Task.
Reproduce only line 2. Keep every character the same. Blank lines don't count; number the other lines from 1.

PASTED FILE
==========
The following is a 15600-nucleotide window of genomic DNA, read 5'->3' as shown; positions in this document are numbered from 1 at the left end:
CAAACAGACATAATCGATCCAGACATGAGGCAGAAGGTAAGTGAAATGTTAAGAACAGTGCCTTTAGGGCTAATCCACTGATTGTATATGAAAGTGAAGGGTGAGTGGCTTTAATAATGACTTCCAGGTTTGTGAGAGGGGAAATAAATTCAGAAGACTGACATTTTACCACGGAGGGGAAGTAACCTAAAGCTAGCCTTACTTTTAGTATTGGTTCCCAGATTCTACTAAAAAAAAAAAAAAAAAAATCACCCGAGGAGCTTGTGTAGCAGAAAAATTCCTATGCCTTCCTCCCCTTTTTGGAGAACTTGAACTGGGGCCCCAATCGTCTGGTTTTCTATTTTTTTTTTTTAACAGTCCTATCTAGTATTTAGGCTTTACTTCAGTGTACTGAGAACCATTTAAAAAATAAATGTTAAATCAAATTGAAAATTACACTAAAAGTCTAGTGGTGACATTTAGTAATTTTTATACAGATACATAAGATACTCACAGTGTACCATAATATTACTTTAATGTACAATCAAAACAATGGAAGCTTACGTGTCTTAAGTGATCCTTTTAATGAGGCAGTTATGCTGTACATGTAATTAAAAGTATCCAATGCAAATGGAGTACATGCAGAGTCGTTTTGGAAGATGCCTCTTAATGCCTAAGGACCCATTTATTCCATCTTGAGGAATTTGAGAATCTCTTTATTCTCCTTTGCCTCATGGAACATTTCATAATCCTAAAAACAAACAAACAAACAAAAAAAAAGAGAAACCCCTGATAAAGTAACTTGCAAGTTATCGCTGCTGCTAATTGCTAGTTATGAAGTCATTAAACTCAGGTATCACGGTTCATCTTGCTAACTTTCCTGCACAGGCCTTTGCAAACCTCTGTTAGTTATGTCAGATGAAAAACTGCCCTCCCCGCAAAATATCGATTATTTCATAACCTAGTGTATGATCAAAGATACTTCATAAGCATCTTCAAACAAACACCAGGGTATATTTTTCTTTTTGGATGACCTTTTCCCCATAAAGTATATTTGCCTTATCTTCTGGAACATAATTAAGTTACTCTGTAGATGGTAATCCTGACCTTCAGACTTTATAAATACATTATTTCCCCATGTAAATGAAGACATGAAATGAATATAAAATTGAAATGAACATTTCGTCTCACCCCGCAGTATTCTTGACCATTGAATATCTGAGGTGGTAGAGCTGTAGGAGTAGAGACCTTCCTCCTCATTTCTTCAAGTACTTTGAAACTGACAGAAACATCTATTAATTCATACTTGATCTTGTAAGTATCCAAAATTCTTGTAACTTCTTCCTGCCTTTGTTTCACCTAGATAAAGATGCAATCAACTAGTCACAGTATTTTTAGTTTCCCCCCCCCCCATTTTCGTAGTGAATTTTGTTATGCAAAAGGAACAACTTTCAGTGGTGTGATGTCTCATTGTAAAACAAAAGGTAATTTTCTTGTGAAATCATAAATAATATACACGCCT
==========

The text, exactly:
CAAACAGACATAATCGATCCAGACATGAGGCAGAAGGTAAGTGAAATGTTAAGAACAGTGCCTTTAGGGCTAATCCACTGATTGTATATGAAAGTGAAGGGTGAGTGGCTTTAATAATGACTTCCAGGTTTGTGAGAGGGGAAATAAATTCAGAAGACTGACATTTTACCACGGAGGGGAAGTAACCTAAAGCTAGCCTTACTTTTAGTATTGGTTCCCAGATTCTACTAAAAAAAAAAAAAAAAAAATCACCCGAGGAGCTTGTGTAGCAGAAAAATTCCTATGCCTTCCTCCCCTTTTTGGAGAACTTGAACTGGGGCCCCAATCGTCTGGTTTTCTATTTTTTTTTTTTAACAGTCCTATCTAGTATTTAGGCTTTACTTCAGTGTACTGAGAACCATTTAAAAAATAAATGTTAAATCAAATTGAAAATTACACTAAAAGTCTAGTGGTGACATTTAGTAATTTTTATACAGATACATAAGATACTCACAGTGTACCATAATATTACTTTAATGTACAATCAAAACAATGGAAGCTTACGTGTCTTAAGTGATCCTTTTAATGAGGCAGTTATGCTGTACATGTAATTAAAAGTATCCAATGCAAATGGAGTACATGCAGAGTCGTTTTGGAAGATGCCTCTTAATGCCTAAGGACCCATTTATTCCATCTTGAGGAATTTGAGAATCTCTTTATTCTCCTTTGCCTCATGGAACATTTCATAATCCTAAAAACAAACAAACAAACAAAAAAAAAGAGAAACCCCTGATAAAGTAACTTGCAAGTTATCGCTGCTGCTAATTGCTAGTTATGAAGTCATTAAACTCAGGTATCACGGTTCATCTTGCTAACTTTCCTGCACAGGCCTTTGCAAACCTCTGTTAGTTATGTCAGATGAAAAACTGCCCTCCCCGCAAAATATCGATTATTTCATAACCTAGTGTATGATCAAAGATACTTCATAAGCATCTTCAAACAAACACCAGGGTATATTTTTCTTTTTGGATGACCTTTTCCCCATAAAGTATATTTGCCTTATCTTCTGGAACATAATTAAGTTACTCTGTAGATGGTAATCCTGACCTTCAGACTTTATAAATACATTATTTCCCCATGTAAATGAAGACATGAAATGAATATAAAATTGAAATGAACATTTCGTCTCACCCCGCAGTATTCTTGACCATTGAATATCTGAGGTGGTAGAGCTGTAGGAGTAGAGACCTTCCTCCTCATTTCTTCAAGTACTTTGAAACTGACAGAAACATCTATTAATTCATACTTGATCTTGTAAGTATCCAAAATTCTTGTAACTTCTTCCTGCCTTTGTTTCACCTAGATAAAGATGCAATCAACTAGTCACAGTATTTTTAGTTTCCCCCCCCCCCATTTTCGTAGTGAATTTTGTTATGCAAAAGGAACAACTTTCAGTGGTGTGATGTCTCATTGTAAAACAAAAGGTAATTTTCTTGTGAAATCATAAATAATATACACGCCT